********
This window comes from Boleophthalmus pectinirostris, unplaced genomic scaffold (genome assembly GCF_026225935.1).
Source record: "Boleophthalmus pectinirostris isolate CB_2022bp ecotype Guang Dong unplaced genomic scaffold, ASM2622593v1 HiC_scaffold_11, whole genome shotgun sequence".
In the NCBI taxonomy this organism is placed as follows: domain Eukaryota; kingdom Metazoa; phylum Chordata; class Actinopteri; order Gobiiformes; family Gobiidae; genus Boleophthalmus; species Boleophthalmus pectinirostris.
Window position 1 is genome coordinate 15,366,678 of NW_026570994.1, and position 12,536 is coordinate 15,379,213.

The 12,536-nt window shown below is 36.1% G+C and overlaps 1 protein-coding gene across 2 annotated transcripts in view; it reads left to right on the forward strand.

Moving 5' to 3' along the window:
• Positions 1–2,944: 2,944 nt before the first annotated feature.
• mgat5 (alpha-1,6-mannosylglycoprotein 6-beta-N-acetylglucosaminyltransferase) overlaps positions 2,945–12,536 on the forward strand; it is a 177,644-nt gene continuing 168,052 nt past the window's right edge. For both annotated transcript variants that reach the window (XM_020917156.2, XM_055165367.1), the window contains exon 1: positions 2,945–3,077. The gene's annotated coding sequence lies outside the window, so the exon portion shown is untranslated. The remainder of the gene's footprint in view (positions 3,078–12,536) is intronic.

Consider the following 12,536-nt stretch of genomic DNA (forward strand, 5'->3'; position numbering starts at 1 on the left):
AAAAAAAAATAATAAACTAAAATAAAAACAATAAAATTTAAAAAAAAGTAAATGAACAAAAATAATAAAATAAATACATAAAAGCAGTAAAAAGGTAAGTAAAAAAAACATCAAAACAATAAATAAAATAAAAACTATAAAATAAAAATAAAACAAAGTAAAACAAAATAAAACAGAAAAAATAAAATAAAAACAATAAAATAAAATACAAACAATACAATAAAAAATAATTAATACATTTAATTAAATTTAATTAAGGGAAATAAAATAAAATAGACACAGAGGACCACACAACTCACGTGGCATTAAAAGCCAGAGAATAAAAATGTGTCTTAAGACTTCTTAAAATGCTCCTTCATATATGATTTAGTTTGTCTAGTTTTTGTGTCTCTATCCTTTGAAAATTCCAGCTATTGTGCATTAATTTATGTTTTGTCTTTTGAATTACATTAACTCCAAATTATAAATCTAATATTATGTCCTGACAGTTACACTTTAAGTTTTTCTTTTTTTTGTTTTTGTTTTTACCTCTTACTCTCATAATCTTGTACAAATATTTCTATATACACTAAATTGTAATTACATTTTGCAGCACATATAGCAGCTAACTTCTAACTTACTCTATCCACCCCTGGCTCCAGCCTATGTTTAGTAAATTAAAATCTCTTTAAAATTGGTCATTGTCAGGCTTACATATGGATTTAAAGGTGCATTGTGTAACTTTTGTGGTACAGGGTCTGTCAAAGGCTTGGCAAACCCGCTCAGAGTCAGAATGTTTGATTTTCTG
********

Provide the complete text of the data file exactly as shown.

This window comes from Boleophthalmus pectinirostris, unplaced genomic scaffold (genome assembly GCF_026225935.1).
Source record: "Boleophthalmus pectinirostris isolate CB_2022bp ecotype Guang Dong unplaced genomic scaffold, ASM2622593v1 HiC_scaffold_11, whole genome shotgun sequence".
In the NCBI taxonomy this organism is placed as follows: domain Eukaryota; kingdom Metazoa; phylum Chordata; class Actinopteri; order Gobiiformes; family Gobiidae; genus Boleophthalmus; species Boleophthalmus pectinirostris.
Window position 1 is genome coordinate 15,366,678 of NW_026570994.1, and position 12,536 is coordinate 15,379,213.

The 12,536-nt window shown below is 36.1% G+C and overlaps 1 protein-coding gene across 2 annotated transcripts in view; it reads left to right on the forward strand.

Moving 5' to 3' along the window:
• Positions 1–2,944: 2,944 nt before the first annotated feature.
• mgat5 (alpha-1,6-mannosylglycoprotein 6-beta-N-acetylglucosaminyltransferase) overlaps positions 2,945–12,536 on the forward strand; it is a 177,644-nt gene continuing 168,052 nt past the window's right edge. For both annotated transcript variants that reach the window (XM_020917156.2, XM_055165367.1), the window contains exon 1: positions 2,945–3,077. The gene's annotated coding sequence lies outside the window, so the exon portion shown is untranslated. The remainder of the gene's footprint in view (positions 3,078–12,536) is intronic.

Consider the following 12,536-nt stretch of genomic DNA (forward strand, 5'->3'; position numbering starts at 1 on the left):
AAAAAAAAATAATAAACTAAAATAAAAACAATAAAATTTAAAAAAAAGTAAATGAACAAAAATAATAAAATAAATACATAAAAGCAGTAAAAAGGTAAGTAAAAAAAACATCAAAACAATAAATAAAATAAAAACTATAAAATAAAAATAAAACAAAGTAAAACAAAATAAAACAGAAAAAATAAAATAAAAACAATAAAATAAAATACAAACAATACAATAAAAAATAATTAATACATTTAATTAAATTTAATTAAGGGAAATAAAATAAAATAGACACAGAGGACCACACAACTCACGTGGCATTAAAAGCCAGAGAATAAAAATGTGTCTTAAGACTTCTTAAAATGCTCCTTCATATATGATTTAGTTTGTCTAGTTTTTGTGTCTCTATCCTTTGAAAATTCCAGCTATTGTGCATTAATTTATGTTTTGTCTTTTGAATTACATTAACTCCAAATTATAAATCTAATATTATGTCCTGACAGTTACACTTTAAGTTTTTCTTTTTTTTGTTTTTGTTTTTACCTCTTACTCTCATAATCTTGTACAAATATTTCTATATACACTAAATTGTAATTACATTTTGCAGCACATATAGCAGCTAACTTCTAACTTACTCTATCCACCCCTGGCTCCAGCCTATGTTTAGTAAATTAAAATCTCTTTAAAATTGGTCATTGTCAGGCTTACATATGGATTTAAAGGTGCATTGTGTAACTTTTGTGGTACAGGGTCTGTCAAAGGCTTGGCAAACCCGCTCAGAGTCAGAATGTTTGATTTTCTG